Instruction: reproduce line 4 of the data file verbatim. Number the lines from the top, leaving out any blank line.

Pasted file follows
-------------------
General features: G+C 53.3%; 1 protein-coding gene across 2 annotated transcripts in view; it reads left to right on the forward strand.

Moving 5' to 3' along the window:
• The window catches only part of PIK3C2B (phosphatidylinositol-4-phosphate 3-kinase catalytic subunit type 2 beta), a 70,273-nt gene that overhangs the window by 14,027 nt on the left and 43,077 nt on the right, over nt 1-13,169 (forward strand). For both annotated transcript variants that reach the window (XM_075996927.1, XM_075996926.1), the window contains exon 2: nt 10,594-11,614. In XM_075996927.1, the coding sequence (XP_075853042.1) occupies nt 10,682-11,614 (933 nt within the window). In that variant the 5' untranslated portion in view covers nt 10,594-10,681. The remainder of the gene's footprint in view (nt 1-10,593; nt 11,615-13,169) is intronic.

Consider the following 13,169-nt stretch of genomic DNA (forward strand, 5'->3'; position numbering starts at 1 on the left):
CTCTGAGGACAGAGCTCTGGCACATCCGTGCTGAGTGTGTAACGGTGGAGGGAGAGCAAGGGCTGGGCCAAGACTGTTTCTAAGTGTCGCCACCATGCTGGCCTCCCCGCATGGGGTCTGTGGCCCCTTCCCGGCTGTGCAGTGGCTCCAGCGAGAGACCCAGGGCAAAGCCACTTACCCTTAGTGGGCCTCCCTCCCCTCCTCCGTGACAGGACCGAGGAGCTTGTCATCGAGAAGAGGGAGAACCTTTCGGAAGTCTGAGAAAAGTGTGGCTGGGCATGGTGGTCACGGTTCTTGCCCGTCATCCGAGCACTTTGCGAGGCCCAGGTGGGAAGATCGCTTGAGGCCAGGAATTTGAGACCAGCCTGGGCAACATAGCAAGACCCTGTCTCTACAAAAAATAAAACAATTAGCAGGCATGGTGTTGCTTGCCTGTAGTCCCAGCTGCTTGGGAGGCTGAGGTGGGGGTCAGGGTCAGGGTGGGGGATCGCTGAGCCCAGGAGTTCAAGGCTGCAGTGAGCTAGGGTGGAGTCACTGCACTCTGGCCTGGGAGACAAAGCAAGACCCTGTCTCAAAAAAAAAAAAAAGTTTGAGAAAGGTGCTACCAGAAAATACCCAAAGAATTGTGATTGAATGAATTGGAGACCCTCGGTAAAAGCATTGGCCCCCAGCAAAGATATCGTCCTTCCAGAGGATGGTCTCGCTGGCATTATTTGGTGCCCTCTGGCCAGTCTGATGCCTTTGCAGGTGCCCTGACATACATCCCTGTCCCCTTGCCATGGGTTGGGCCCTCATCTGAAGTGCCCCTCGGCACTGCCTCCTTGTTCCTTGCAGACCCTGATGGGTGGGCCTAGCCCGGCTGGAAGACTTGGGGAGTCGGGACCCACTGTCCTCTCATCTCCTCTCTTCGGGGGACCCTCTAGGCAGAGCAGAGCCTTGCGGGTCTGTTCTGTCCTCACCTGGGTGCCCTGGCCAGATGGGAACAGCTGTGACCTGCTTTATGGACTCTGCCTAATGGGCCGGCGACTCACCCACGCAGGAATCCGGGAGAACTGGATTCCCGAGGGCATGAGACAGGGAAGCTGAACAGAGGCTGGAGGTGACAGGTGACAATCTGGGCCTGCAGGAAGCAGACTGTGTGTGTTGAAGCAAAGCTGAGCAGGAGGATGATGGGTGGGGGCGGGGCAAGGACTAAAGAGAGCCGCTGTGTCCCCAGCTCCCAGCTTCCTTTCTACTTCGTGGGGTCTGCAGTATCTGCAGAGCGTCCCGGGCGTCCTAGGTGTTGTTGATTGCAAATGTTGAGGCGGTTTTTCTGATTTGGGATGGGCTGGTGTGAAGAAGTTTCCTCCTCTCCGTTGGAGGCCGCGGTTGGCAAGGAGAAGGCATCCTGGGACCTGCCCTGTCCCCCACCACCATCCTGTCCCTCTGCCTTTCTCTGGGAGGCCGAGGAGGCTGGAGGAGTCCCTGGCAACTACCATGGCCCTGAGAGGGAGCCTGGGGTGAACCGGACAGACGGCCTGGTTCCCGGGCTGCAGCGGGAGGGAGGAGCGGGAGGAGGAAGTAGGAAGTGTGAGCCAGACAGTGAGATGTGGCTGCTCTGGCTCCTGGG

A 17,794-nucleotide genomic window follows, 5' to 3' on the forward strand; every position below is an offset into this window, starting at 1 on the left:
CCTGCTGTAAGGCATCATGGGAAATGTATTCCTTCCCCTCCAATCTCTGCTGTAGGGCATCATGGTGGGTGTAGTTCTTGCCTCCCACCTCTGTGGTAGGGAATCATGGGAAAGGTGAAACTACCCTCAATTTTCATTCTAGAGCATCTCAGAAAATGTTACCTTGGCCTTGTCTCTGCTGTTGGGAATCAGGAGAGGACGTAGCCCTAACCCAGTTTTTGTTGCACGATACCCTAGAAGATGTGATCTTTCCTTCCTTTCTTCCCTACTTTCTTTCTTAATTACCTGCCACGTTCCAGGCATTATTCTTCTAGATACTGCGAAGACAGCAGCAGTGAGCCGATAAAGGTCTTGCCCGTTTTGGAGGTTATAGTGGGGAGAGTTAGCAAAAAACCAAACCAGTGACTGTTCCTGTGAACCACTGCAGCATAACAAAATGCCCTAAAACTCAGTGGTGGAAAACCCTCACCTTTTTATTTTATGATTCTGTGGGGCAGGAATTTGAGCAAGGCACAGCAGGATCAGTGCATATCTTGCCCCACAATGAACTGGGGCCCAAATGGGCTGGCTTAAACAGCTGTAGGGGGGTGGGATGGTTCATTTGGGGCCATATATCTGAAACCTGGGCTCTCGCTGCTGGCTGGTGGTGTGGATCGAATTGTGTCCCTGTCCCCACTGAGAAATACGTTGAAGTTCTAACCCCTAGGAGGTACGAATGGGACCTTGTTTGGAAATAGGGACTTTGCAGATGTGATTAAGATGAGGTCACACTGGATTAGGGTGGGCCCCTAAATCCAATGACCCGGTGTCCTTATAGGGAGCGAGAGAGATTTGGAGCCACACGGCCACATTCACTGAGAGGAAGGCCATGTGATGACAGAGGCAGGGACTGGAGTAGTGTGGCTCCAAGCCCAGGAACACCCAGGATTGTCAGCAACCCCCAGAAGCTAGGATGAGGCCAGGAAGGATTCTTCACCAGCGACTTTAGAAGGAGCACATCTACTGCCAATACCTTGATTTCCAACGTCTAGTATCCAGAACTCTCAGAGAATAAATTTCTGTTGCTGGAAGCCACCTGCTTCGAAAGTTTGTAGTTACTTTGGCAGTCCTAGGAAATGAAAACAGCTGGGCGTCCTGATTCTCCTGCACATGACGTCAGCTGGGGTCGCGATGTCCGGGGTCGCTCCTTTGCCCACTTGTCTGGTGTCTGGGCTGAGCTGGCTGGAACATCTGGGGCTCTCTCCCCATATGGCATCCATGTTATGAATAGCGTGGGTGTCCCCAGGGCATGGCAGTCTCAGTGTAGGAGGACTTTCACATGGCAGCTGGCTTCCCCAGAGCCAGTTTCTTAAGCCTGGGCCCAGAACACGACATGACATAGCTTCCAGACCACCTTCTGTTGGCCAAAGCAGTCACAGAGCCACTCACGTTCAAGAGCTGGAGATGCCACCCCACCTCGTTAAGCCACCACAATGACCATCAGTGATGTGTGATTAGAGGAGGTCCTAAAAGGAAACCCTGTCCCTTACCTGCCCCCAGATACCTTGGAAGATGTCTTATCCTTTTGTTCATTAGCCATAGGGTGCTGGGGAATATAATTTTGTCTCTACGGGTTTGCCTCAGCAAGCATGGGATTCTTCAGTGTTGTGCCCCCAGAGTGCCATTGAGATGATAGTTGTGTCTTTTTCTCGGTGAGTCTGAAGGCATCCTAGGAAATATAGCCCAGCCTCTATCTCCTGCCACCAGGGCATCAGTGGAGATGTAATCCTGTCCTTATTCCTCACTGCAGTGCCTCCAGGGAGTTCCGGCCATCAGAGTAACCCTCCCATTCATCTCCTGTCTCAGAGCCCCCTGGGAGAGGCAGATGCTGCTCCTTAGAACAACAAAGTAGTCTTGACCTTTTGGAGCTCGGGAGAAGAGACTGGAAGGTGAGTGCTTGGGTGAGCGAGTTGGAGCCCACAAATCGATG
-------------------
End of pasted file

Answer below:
Consider the following 13,169-nt stretch of genomic DNA (forward strand, 5'->3'; position numbering starts at 1 on the left):